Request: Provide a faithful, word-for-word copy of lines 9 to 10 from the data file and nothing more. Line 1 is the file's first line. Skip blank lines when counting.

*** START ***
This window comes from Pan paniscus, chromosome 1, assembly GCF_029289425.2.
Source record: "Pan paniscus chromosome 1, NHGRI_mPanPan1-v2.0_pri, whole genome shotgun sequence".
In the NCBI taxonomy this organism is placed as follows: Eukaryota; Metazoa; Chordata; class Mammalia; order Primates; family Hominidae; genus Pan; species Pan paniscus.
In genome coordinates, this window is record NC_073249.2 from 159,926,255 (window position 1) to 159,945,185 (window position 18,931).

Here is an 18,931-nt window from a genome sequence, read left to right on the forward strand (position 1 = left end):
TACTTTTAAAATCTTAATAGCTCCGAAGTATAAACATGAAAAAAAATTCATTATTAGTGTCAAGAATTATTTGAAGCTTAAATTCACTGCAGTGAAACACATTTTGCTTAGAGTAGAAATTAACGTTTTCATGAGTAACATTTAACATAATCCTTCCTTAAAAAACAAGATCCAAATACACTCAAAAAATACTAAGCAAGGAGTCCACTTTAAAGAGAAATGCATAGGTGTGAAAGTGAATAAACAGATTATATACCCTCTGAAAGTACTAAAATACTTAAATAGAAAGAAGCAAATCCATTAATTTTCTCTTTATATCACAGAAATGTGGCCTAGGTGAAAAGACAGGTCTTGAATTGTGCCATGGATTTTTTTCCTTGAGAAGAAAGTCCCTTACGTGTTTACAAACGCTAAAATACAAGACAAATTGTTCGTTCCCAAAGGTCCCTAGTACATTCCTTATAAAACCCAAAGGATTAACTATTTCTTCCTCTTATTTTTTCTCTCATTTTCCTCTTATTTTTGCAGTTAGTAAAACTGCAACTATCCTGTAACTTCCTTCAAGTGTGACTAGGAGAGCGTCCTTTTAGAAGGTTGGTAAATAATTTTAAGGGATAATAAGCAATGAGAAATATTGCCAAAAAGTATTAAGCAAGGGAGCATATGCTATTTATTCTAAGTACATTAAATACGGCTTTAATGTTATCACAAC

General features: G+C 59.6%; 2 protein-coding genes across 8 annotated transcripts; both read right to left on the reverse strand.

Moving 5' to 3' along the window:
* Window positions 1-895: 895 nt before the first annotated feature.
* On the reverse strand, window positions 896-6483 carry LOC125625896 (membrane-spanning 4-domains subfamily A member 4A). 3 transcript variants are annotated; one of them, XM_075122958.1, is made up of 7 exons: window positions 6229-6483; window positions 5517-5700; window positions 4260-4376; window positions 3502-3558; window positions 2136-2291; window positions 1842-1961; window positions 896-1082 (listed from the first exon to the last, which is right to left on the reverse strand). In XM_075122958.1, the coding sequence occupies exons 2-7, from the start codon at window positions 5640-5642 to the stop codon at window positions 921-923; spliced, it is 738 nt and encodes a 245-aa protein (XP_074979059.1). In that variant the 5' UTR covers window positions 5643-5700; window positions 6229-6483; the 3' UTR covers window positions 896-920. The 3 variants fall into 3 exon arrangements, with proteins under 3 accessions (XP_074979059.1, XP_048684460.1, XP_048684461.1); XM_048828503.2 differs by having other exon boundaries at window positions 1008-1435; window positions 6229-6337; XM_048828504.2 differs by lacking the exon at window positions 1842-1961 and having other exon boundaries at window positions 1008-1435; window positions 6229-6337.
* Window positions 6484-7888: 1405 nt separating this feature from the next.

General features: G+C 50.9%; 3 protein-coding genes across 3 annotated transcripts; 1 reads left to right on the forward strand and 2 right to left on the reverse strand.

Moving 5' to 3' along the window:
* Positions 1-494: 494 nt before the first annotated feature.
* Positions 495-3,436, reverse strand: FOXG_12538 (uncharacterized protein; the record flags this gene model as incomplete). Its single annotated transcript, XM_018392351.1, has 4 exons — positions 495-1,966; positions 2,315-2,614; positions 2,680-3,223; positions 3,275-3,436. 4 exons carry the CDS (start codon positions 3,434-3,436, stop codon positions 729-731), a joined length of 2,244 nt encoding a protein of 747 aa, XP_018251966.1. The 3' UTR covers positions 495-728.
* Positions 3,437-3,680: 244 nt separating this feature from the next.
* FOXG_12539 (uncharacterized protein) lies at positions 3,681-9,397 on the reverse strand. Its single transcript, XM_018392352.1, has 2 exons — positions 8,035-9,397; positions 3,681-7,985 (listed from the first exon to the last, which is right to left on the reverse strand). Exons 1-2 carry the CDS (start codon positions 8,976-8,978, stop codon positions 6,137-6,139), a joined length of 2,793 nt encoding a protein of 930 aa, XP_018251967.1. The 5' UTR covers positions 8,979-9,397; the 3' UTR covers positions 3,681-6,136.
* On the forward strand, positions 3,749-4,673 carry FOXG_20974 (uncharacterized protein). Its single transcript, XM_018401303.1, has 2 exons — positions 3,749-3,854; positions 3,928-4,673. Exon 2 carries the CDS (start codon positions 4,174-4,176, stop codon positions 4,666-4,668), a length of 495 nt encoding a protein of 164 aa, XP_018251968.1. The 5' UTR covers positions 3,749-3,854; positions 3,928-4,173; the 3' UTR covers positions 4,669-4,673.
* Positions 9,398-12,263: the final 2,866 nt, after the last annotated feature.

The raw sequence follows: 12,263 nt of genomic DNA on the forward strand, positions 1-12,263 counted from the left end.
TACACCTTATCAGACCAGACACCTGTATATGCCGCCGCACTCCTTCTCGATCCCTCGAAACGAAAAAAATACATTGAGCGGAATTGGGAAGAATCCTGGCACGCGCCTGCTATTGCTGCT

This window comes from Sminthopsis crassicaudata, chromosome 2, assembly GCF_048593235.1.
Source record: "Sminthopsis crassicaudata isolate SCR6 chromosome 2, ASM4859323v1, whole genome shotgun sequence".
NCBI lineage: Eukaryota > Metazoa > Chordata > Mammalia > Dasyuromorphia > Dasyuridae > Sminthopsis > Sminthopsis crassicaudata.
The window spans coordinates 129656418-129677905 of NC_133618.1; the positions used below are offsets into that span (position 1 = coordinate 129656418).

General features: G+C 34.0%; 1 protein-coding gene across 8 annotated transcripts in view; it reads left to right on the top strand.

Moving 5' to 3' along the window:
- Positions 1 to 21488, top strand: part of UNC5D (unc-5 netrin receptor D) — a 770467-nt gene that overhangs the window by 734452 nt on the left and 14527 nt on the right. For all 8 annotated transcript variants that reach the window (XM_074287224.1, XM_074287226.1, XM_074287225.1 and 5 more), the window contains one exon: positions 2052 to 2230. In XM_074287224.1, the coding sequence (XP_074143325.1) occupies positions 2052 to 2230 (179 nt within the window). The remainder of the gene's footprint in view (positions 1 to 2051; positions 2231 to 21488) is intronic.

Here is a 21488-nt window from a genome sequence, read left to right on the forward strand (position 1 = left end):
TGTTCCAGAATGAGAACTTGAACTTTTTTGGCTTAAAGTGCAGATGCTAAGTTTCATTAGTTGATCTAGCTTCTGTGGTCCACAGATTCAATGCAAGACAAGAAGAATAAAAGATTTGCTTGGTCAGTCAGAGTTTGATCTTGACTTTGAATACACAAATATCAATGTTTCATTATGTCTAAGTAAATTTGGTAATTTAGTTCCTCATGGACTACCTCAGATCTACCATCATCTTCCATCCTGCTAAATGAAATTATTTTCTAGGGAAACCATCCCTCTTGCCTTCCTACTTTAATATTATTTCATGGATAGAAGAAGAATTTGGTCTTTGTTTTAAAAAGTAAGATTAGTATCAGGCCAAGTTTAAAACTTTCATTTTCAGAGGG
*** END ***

* Window positions 1-895: 895 nt before the first annotated feature.
* On the reverse strand, window positions 896-6483 carry LOC125625896 (membrane-spanning 4-domains subfamily A member 4A). 3 transcript variants are annotated; one of them, XM_075122958.1, is made up of 7 exons: window positions 6229-6483; window positions 5517-5700; window positions 4260-4376; window positions 3502-3558; window positions 2136-2291; window positions 1842-1961; window positions 896-1082 (listed from the first exon to the last, which is right to left on the reverse strand). In XM_075122958.1, the coding sequence occupies exons 2-7, from the start codon at window positions 5640-5642 to the stop codon at window positions 921-923; spliced, it is 738 nt and encodes a 245-aa protein (XP_074979059.1). In that variant the 5' UTR covers window positions 5643-5700; window positions 6229-6483; the 3' UTR covers window positions 896-920. The 3 variants fall into 3 exon arrangements, with proteins under 3 accessions (XP_074979059.1, XP_048684460.1, XP_048684461.1); XM_048828503.2 differs by having other exon boundaries at window positions 1008-1435; window positions 6229-6337; XM_048828504.2 differs by lacking the exon at window positions 1842-1961 and having other exon boundaries at window positions 1008-1435; window positions 6229-6337.